Lumping Mass Affluent Into One Monolithic Group May Stall Outreach Efforts
NEW YORK -- For more than 20 years, financial service firms have tried and failed to successfully capture those with a net worth of $250,000 to $2 million mainly because this large segment of the population has been grouped into a monolithic category.
That's according to a Robert Ellis, senior vice president of Celent's Wealth Management Group, and co-author of a new report, Capturing the Opportunity in the U.S. Mass Affluent Segment. Customer segmentation, financial products and services, delivery channels, and how to win the mass affluent's business in banking, wealth management and insurance are some of the key focuses of the report.
The findings showed that the mass affluent--those with $250,000 to $2 million in net worth--are the most poorly served segment in terms of dedicated products and delivery channels. They constitute 31% of total households and 92% of wealthy households in the United States. The mass affluent hold 47% of the total assets and 57% of the assets of the wealthy in the United States. Interestingly, this group is the least risky segment for lending and insurance products.
Ellis said if a financial services firm makes the effort to correctly classify and serve the client, there is much greater likelihood of retaining the client. Good segmentation, he added, "can be a strategic advantage in boosting revenue, limiting over serving by providing unnecessary services and preventing attrition."
"You can't treat them as one group. If you do some sub segmentation to find out who are the optimal clients, you find your audiences," Ellis said. "Maybe target the lower end of mass affluent of those close to retirement or those who are highly risk adverse."
To identify those subgroups, knowing where the wealth is key. Below the $250,000 in net worth is the mass market, representing 67% of American households, according to Celent. Above the mass affluent are the high net worth, with $2 million to $10 million representing 2% of the households, and the ultra-high net worth, with net worth above $10 million representing 0.2% of the households.
The ultra-high net worth, for instance, seldom use insurance for asset or risk protection including using neither life insurance, long-term care insurance nor health insurance, the report noted. However, estate planning is more imperative. The mass affluent tend to be major purchasers of all types of insurance and annuities. The data showed that they seldom have estate planning issues and are more focused on retirement goals. Revolving credit and borrowing for real estate are also prominent within this group.
Some financial service providers have made strides in reaching out to the mass affluent while others have lagged behind, Ellis said. Retail banks and brokerages firms continue to target their efforts towards this segment by combining investment advice with banking products, such as deposit accounts, credit cards and mortgages. Still, retail banks have seen some of their market share eradicated by wealth management firms and brokerage firms that are going after deposits.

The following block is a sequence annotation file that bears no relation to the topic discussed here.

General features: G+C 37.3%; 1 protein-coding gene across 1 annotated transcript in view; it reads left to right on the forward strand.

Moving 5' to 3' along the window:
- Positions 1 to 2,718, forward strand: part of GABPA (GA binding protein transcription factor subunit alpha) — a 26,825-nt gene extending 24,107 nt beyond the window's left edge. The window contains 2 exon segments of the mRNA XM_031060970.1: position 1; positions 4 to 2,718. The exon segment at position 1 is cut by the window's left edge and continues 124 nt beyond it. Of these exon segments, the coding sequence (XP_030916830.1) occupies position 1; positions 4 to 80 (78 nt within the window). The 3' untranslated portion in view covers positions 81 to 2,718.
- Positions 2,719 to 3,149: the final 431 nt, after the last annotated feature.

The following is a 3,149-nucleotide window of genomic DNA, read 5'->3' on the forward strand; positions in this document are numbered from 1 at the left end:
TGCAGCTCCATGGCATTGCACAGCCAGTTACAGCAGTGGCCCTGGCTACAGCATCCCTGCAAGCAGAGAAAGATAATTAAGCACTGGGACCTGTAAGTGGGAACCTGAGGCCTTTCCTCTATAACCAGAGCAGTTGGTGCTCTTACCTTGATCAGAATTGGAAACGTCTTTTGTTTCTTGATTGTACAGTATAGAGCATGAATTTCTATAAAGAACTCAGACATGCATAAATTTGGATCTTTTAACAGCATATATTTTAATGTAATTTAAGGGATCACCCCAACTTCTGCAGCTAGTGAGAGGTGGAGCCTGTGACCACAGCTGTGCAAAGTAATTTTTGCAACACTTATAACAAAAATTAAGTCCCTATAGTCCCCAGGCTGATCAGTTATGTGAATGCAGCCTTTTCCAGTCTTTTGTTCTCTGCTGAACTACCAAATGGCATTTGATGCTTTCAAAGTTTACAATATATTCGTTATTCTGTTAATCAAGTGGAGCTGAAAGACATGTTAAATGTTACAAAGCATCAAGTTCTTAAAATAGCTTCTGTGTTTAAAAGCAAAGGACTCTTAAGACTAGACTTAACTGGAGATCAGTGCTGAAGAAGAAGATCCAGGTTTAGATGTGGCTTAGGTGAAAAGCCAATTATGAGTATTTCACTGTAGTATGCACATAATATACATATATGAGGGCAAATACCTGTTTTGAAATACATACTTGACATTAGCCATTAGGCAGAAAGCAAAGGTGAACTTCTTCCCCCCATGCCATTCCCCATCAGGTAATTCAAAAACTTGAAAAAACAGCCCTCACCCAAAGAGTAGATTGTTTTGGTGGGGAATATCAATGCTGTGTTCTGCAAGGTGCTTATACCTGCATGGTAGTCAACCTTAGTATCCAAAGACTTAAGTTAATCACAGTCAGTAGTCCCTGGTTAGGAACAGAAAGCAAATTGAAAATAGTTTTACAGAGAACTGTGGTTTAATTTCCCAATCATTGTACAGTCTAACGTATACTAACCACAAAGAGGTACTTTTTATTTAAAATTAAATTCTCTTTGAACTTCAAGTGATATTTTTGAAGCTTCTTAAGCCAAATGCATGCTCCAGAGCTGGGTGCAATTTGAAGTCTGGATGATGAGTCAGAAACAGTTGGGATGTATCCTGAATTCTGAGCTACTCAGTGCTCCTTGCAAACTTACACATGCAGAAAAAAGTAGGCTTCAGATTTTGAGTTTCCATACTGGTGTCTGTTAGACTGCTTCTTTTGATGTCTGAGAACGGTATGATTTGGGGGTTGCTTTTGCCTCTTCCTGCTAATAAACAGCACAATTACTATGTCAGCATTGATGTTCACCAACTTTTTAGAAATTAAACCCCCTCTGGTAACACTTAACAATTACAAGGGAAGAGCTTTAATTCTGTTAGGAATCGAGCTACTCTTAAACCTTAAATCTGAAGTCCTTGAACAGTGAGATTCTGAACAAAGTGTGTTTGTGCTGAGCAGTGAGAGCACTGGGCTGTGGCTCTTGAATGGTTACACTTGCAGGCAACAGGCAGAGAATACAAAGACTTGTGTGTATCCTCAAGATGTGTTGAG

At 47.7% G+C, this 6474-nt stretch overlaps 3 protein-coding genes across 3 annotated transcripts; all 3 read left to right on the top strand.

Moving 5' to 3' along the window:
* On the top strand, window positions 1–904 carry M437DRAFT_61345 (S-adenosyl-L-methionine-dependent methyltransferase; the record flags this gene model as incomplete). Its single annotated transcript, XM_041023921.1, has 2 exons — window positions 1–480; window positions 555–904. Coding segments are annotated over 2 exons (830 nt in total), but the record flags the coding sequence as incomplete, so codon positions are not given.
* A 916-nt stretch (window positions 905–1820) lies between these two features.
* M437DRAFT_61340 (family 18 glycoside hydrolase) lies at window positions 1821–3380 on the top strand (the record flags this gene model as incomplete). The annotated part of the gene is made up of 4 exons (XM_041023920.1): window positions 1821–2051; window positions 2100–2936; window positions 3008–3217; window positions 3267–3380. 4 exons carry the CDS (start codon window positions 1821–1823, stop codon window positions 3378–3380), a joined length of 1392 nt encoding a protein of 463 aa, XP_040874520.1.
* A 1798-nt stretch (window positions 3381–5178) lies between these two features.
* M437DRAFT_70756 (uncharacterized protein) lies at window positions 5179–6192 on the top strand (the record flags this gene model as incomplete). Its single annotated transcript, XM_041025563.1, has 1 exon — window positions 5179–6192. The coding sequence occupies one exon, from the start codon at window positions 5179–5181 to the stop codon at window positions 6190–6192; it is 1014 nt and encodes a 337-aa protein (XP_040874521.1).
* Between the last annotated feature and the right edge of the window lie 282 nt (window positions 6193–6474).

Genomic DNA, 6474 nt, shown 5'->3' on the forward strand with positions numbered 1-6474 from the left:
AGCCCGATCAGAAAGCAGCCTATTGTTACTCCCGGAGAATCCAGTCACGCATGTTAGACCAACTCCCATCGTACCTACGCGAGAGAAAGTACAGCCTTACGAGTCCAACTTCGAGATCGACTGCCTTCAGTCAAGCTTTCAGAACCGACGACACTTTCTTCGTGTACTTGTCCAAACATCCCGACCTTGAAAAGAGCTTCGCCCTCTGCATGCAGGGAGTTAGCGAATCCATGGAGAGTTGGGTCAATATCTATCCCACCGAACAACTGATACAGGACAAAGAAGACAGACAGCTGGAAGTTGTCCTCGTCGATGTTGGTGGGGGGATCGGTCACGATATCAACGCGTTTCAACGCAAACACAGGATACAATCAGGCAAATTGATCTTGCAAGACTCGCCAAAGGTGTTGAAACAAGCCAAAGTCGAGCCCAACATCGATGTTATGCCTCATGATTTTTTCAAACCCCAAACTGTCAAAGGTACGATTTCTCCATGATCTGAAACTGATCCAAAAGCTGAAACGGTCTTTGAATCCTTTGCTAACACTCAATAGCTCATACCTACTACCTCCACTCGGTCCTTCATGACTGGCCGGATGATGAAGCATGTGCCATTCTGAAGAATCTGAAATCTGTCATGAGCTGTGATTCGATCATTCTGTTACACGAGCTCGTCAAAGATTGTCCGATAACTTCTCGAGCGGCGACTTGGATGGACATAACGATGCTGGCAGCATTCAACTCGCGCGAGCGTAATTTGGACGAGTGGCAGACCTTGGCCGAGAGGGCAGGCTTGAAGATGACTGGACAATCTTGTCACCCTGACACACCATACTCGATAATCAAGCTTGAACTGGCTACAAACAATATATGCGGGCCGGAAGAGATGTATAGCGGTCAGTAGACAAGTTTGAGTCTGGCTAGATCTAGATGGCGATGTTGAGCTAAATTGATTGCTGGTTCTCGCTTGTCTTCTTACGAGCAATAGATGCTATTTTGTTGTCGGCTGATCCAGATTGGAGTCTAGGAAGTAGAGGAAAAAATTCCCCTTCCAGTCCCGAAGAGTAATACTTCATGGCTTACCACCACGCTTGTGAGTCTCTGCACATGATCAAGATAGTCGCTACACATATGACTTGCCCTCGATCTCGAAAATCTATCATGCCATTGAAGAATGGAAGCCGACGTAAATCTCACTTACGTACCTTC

With all of the competition swirling around them, credit unions can't afford to be stagnant, Ellis suggested.
"It's all about creating value proposition. A lot of brokerage firms have done this [and] have been able to strip off the high end of the mass affluent," Ellis said. "It has hurt banks but not credit unions--yet."
That's because brokerage and other financial service firms are "great at taking delivery channels and moving them down market." Ellis pointed out that credit unions like Navy Federal are doing a better job than others in distinguishing itself from its competitors. The message for credit unions becomes how to communicate their differences.
"For the most part, people don't understand how a credit union is different from a bank. Credit unions need to make it clear," Ellis said. "The typical customer doesn't know why they need a credit union over a bank."
All financial institutions, not just credit unions, might want to consider developing a strong brand that resonates with the mass affluent, affirming their status without overreaching by pretending they are interchangeable with high net worth and ultra-high net worth households.
Having effective delivery channels that respect the member or customer's time and provides convenience is another way to reach the mass affluent, according to the report. Development of appropriate technologies to provide a high level of service while recognizing the significantly larger population of the mass affluent segment is just as important.
Ellis, who lives in upstate New York, said there is a credit union that caters to gay people and lesbians. That would be an example of a subsegment, he explained. Credit unions also have their footprints all over public servants who have amassed exceptionally large pensions. Military personnel and employees of large businesses are two more groups that have strong affinities.
"If I had to reach up into the sky and pull out one thing that credit unions have over others, it might be the public sector," Ellis said.